UK Looks to Pad Defense Spending Data

Prime Minister David Cameron visits British Troops in Afghanistan, June 11, 2010 (photo: UK Ministry of Defense)

Prime Minister David Cameron visits British Troops in Afghanistan, June 11, 2010David Cameron has asked ministers to investigate if the intelligence agencies budget can be counted as “defence spending”, as Downing Street eyes creative accountancy to head off US criticism of military spending.

Amid anxiety in Washington that Britain’s defence budget will soon fall below Nato’s target of 2 per cent of gross domestic product, Mr Cameron has asked whether he can boost it without actually spending more money.

Oliver Letwin, head of policy at Number 10, has been asked to consider what kinds of spending can be categorised by Nato as “defence” expenditure in order to keep the UK close to the 2 per cent target, one government figure said.

“If we need to get to 2 per cent of GDP, there is a question of whether you can increase overall spending by counting funding of the intelligence agencies as defence spending,” he said.

A second government figure confirmed that officials were looking closely at what Nato classifies as defence spending to see if different member states include different elements to meet their target.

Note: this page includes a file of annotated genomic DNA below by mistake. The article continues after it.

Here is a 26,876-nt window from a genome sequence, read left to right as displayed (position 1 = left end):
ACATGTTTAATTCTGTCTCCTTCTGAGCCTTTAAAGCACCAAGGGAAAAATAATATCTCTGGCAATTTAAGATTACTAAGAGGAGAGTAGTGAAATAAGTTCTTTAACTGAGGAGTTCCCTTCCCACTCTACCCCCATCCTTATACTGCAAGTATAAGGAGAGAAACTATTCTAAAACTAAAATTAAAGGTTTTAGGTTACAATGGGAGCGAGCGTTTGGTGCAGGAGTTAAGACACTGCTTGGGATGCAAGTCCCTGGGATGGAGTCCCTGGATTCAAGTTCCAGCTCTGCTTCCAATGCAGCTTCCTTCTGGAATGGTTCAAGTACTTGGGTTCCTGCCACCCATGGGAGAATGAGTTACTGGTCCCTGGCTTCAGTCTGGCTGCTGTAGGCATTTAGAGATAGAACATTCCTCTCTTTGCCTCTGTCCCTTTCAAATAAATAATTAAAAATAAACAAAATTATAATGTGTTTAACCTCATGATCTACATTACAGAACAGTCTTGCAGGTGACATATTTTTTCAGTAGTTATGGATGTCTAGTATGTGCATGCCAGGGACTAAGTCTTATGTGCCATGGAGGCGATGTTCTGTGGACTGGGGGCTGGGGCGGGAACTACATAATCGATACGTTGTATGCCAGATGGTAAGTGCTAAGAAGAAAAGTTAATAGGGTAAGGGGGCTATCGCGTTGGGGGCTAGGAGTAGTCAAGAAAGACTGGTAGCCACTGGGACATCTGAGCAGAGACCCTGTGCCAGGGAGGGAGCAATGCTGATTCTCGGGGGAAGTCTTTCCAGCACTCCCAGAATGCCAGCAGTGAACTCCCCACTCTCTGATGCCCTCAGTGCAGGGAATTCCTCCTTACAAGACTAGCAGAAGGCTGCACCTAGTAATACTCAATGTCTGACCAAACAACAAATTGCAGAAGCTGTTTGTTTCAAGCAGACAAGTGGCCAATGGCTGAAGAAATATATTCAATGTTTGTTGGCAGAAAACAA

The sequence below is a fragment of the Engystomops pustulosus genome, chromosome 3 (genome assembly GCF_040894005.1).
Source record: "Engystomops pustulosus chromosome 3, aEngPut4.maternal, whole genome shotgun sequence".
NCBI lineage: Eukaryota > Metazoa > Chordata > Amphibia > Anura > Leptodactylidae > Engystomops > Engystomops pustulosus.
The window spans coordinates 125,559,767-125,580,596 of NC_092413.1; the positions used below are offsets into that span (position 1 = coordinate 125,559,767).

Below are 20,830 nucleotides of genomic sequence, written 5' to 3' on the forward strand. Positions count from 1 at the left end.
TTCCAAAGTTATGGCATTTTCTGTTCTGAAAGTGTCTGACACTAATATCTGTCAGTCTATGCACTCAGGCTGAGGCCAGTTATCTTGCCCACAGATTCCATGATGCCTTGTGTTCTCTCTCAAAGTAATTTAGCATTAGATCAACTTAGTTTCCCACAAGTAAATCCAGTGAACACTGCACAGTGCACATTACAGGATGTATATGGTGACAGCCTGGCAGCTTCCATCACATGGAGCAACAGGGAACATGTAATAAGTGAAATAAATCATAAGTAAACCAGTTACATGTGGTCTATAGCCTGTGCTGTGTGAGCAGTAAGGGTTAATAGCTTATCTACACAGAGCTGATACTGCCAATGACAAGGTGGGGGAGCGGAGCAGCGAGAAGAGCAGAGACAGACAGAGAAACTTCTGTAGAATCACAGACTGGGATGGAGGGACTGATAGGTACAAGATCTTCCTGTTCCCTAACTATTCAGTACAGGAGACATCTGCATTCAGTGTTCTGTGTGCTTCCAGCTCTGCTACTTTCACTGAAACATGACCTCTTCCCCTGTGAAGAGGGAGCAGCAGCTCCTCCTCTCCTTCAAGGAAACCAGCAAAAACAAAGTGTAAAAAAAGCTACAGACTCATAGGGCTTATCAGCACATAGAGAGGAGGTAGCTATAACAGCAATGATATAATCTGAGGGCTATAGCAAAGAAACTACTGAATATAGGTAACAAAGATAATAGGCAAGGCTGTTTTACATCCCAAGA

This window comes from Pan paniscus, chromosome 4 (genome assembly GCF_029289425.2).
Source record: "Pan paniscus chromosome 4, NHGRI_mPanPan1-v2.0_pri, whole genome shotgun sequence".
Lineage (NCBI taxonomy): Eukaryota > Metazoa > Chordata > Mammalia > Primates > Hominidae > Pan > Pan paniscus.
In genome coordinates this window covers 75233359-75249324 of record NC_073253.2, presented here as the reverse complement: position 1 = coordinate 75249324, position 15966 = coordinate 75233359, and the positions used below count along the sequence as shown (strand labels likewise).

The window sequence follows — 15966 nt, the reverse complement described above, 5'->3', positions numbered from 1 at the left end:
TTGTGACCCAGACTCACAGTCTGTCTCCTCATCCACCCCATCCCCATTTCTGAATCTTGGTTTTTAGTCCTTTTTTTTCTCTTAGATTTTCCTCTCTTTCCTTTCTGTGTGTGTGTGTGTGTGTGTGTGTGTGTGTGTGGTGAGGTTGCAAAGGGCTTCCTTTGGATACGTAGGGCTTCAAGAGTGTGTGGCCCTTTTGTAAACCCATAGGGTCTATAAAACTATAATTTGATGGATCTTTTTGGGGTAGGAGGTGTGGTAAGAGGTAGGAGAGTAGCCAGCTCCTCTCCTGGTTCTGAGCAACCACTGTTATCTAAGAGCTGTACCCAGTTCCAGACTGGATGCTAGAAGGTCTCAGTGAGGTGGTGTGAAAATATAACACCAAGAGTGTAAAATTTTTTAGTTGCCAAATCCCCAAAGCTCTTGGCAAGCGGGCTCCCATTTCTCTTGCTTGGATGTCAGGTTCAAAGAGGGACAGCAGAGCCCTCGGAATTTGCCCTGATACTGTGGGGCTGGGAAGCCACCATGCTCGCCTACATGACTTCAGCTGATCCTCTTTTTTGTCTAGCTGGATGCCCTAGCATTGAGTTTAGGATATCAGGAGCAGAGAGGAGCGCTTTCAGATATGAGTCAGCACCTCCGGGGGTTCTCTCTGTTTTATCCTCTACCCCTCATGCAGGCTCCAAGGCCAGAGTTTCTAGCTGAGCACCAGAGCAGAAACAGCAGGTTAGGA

The future of Britain’s shrinking war chest has burst into the open as a politically sensitive issue despite efforts by politicians to avoid becoming embroiled in yet another awkward budgetary issue before May’s general election.

US officials — including army head Ray Odierno — have been unrelenting in their criticism of the sliding UK’s defence budget. The US sees the Nato target as symbolically critical: Britain is the only large European Nato power to meet its commitment to the alliance.

Sir Nick Harvey, a former Liberal Democrat defence minister, said he was told to expect “all kinds of dodgy weaving and creative accounting” when Britain’s defence spending is expected to dip below the 2 per cent target next year.

Ministry of Defence officials have already managed to boost the amount included in Nato calculations significantly this year. The ministry is to add war pensions, worth slightly more than £800m annually, to its Nato submission for 2015-16. This means UK spending will just meet the 2 per cent commitment this year.